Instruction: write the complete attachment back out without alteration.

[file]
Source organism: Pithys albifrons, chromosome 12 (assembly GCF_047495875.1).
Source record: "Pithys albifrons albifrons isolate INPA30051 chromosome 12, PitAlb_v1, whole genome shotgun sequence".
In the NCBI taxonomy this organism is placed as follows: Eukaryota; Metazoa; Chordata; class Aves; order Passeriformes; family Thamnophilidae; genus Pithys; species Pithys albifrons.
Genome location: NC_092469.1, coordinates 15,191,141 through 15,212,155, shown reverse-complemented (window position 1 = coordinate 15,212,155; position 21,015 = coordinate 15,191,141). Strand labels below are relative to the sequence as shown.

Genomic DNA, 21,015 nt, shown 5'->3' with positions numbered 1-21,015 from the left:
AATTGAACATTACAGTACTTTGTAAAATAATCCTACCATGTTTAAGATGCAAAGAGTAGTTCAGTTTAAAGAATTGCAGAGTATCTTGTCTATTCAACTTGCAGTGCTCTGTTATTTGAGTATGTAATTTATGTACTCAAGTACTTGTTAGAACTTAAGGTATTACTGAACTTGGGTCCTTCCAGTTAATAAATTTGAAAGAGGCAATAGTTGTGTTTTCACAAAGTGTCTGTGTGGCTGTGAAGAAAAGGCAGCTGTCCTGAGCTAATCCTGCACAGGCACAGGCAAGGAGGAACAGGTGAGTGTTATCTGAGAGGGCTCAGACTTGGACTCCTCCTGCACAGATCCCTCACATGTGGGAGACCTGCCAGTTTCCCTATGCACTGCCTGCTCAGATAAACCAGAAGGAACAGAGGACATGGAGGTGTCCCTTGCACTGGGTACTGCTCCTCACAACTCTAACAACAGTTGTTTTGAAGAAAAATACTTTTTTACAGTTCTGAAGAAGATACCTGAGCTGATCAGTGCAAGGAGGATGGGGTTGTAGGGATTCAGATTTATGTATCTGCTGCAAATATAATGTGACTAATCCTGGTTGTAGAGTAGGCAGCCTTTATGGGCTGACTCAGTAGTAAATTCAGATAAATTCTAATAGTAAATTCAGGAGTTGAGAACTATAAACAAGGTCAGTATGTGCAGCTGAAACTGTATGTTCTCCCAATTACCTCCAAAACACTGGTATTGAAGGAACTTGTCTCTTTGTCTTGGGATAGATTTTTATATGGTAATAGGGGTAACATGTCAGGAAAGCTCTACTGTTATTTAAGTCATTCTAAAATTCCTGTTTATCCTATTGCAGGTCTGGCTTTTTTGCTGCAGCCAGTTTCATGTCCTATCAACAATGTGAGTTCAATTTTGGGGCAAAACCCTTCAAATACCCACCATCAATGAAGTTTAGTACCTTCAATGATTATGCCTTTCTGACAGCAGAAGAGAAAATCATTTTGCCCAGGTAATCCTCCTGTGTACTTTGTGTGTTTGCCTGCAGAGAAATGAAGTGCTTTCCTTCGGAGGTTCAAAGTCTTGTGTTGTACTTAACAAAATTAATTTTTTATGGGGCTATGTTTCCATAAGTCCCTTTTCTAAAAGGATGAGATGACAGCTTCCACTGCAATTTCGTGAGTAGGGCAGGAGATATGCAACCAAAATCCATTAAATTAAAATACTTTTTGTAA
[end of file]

Source organism: Pithys albifrons, chromosome 12 (assembly GCF_047495875.1).
Source record: "Pithys albifrons albifrons isolate INPA30051 chromosome 12, PitAlb_v1, whole genome shotgun sequence".
In the NCBI taxonomy this organism is placed as follows: Eukaryota; Metazoa; Chordata; class Aves; order Passeriformes; family Thamnophilidae; genus Pithys; species Pithys albifrons.
Genome location: NC_092469.1, coordinates 15,191,141 through 15,212,155, shown reverse-complemented (window position 1 = coordinate 15,212,155; position 21,015 = coordinate 15,191,141). Strand labels below are relative to the sequence as shown.

Genomic DNA, 21,015 nt, shown 5'->3' with positions numbered 1-21,015 from the left:
AATTGAACATTACAGTACTTTGTAAAATAATCCTACCATGTTTAAGATGCAAAGAGTAGTTCAGTTTAAAGAATTGCAGAGTATCTTGTCTATTCAACTTGCAGTGCTCTGTTATTTGAGTATGTAATTTATGTACTCAAGTACTTGTTAGAACTTAAGGTATTACTGAACTTGGGTCCTTCCAGTTAATAAATTTGAAAGAGGCAATAGTTGTGTTTTCACAAAGTGTCTGTGTGGCTGTGAAGAAAAGGCAGCTGTCCTGAGCTAATCCTGCACAGGCACAGGCAAGGAGGAACAGGTGAGTGTTATCTGAGAGGGCTCAGACTTGGACTCCTCCTGCACAGATCCCTCACATGTGGGAGACCTGCCAGTTTCCCTATGCACTGCCTGCTCAGATAAACCAGAAGGAACAGAGGACATGGAGGTGTCCCTTGCACTGGGTACTGCTCCTCACAACTCTAACAACAGTTGTTTTGAAGAAAAATACTTTTTTACAGTTCTGAAGAAGATACCTGAGCTGATCAGTGCAAGGAGGATGGGGTTGTAGGGATTCAGATTTATGTATCTGCTGCAAATATAATGTGACTAATCCTGGTTGTAGAGTAGGCAGCCTTTATGGGCTGACTCAGTAGTAAATTCAGATAAATTCTAATAGTAAATTCAGGAGTTGAGAACTATAAACAAGGTCAGTATGTGCAGCTGAAACTGTATGTTCTCCCAATTACCTCCAAAACACTGGTATTGAAGGAACTTGTCTCTTTGTCTTGGGATAGATTTTTATATGGTAATAGGGGTAACATGTCAGGAAAGCTCTACTGTTATTTAAGTCATTCTAAAATTCCTGTTTATCCTATTGCAGGTCTGGCTTTTTTGCTGCAGCCAGTTTCATGTCCTATCAACAATGTGAGTTCAATTTTGGGGCAAAACCCTTCAAATACCCACCATCAATGAAGTTTAGTACCTTCAATGATTATGCCTTTCTGACAGCAGAAGAGAAAATCATTTTGCCCAGGTAATCCTCCTGTGTACTTTGTGTGTTTGCCTGCAGAGAAATGAAGTGCTTTCCTTCGGAGGTTCAAAGTCTTGTGTTGTACTTAACAAAATTAATTTTTTATGGGGCTATGTTTCCATAAGTCCCTTTTCTAAAAGGATGAGATGACAGCTTCCACTGCAATTTCGTGAGTAGGGCAGGAGATATGCAACCAAAATCCATTAAATTAAAATACTTTTTGTAA